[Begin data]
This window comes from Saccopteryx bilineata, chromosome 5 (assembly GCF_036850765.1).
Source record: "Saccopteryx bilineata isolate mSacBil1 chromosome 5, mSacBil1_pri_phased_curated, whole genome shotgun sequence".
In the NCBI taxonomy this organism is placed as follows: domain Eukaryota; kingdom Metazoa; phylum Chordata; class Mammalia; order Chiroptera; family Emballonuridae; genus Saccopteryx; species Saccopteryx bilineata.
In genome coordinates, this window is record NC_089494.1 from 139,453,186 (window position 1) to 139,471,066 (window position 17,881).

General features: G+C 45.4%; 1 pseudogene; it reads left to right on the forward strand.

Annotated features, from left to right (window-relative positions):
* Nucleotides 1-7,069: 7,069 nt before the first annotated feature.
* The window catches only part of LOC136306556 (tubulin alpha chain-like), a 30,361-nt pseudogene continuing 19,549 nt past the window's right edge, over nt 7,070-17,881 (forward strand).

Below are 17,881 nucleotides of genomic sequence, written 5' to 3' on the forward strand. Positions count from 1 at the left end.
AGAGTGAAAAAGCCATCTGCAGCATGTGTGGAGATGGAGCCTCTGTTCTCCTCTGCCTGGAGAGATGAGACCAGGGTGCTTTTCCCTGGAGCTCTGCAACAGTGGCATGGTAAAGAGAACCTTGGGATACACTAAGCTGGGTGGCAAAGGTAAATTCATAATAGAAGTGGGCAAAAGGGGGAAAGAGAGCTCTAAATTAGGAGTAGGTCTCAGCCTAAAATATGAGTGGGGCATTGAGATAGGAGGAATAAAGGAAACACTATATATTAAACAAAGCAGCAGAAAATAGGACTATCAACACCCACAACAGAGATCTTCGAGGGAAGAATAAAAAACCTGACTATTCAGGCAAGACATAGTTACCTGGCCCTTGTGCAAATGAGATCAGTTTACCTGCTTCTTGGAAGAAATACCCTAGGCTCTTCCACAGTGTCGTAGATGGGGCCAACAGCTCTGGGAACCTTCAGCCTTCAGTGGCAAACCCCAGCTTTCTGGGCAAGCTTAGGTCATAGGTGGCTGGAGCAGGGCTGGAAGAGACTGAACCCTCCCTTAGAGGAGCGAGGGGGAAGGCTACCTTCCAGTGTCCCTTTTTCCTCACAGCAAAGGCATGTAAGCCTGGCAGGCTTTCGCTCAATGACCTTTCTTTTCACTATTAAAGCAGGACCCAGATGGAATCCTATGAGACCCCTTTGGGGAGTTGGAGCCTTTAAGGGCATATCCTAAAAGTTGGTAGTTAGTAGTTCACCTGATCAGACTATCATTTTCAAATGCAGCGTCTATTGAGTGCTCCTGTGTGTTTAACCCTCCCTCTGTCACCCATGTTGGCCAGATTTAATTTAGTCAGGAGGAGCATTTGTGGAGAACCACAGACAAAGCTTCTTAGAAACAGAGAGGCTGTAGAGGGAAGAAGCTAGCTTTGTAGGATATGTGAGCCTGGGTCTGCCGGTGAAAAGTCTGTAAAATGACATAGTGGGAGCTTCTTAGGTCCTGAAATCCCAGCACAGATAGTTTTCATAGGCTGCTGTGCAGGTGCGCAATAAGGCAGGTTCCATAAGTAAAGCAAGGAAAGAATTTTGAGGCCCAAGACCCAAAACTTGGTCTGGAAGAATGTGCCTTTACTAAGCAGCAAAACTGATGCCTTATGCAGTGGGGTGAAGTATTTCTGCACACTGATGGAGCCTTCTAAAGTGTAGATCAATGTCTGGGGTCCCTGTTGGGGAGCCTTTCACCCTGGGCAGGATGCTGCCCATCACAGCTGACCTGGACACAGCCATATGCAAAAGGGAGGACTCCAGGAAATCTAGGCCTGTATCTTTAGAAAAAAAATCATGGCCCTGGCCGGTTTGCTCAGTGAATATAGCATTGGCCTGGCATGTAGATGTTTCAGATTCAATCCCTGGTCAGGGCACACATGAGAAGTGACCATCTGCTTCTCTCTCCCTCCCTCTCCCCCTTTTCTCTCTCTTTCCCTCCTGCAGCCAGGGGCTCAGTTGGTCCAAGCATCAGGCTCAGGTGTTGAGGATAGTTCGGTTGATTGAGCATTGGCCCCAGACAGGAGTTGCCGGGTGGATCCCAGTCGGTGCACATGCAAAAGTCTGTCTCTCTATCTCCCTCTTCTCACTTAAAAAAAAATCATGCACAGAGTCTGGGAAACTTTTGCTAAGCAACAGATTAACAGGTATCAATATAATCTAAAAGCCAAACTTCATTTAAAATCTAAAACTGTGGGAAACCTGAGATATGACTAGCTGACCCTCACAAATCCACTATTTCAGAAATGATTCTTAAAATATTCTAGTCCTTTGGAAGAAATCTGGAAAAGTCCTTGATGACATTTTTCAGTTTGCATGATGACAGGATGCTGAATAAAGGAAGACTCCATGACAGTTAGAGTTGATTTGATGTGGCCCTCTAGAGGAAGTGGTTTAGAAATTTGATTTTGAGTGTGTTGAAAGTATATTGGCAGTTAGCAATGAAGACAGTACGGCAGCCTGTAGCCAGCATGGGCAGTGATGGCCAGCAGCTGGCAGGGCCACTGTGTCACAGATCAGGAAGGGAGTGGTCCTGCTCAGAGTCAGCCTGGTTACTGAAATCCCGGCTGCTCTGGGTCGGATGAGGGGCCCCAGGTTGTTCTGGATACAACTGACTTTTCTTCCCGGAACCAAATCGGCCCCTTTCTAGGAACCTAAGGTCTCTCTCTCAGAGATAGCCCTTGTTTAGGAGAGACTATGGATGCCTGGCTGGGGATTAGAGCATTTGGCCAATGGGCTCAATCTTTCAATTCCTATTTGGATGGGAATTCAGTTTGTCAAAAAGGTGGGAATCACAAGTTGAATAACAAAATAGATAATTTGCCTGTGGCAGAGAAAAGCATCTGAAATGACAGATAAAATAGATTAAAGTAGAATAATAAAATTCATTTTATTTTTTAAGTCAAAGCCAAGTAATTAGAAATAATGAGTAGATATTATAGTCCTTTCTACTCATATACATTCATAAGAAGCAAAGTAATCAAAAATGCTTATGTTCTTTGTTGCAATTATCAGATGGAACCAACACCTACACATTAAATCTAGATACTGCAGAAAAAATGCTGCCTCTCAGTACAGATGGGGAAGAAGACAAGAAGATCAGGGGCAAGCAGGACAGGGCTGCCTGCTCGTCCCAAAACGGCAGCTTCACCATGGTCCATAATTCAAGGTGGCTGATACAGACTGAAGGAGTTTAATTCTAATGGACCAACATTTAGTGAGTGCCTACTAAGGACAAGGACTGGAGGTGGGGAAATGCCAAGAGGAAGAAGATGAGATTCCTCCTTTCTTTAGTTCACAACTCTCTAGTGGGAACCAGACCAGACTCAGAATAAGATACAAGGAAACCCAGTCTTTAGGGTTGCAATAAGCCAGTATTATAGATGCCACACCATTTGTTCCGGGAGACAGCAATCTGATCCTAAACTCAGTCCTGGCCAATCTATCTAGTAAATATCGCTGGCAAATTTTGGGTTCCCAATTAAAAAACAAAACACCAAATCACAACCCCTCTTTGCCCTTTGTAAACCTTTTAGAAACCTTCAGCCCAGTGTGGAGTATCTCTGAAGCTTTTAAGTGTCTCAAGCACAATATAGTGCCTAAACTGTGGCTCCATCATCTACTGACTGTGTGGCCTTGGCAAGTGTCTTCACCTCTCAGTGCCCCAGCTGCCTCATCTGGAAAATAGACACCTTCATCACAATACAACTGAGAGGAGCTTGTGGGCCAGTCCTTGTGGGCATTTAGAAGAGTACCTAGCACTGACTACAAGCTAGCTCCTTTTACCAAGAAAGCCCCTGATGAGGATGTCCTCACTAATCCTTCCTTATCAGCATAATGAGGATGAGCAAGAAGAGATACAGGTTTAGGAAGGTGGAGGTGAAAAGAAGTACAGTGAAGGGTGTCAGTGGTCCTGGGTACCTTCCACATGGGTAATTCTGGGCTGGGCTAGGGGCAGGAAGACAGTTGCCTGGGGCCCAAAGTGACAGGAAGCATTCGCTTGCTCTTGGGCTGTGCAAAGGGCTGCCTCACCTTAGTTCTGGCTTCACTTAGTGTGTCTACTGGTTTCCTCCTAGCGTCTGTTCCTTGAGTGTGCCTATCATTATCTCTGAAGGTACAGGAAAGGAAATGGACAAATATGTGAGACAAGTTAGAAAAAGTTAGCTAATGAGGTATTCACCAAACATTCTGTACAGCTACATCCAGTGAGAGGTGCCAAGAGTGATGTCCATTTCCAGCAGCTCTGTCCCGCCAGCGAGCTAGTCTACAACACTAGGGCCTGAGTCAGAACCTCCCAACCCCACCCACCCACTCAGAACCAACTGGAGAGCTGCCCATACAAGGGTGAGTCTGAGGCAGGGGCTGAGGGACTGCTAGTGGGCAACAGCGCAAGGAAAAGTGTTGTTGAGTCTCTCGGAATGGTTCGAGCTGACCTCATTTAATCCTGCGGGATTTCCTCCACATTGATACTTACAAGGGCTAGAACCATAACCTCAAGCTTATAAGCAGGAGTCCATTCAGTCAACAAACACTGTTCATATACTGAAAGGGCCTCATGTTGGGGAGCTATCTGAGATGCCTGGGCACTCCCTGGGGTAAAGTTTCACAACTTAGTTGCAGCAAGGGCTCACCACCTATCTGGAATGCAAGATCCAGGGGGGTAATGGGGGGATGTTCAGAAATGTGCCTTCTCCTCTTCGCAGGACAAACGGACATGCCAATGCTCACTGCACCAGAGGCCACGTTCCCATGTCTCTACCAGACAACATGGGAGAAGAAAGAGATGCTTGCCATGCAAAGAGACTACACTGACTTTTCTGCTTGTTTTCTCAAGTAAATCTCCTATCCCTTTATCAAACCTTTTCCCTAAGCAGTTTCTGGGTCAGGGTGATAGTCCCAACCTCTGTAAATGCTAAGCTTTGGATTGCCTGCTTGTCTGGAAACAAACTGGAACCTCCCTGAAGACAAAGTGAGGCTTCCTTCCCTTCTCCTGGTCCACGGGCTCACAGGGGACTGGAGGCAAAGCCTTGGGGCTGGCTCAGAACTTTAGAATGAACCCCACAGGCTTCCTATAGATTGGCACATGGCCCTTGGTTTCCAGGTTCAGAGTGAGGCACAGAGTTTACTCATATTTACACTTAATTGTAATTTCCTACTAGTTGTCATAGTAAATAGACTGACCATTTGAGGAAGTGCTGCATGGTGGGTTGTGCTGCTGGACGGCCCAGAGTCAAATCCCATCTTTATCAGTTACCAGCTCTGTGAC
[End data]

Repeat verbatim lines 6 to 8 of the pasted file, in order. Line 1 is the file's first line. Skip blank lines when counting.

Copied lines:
Annotated features, from left to right (window-relative positions):
* Nucleotides 1-7,069: 7,069 nt before the first annotated feature.
* The window catches only part of LOC136306556 (tubulin alpha chain-like), a 30,361-nt pseudogene continuing 19,549 nt past the window's right edge, over nt 7,070-17,881 (forward strand).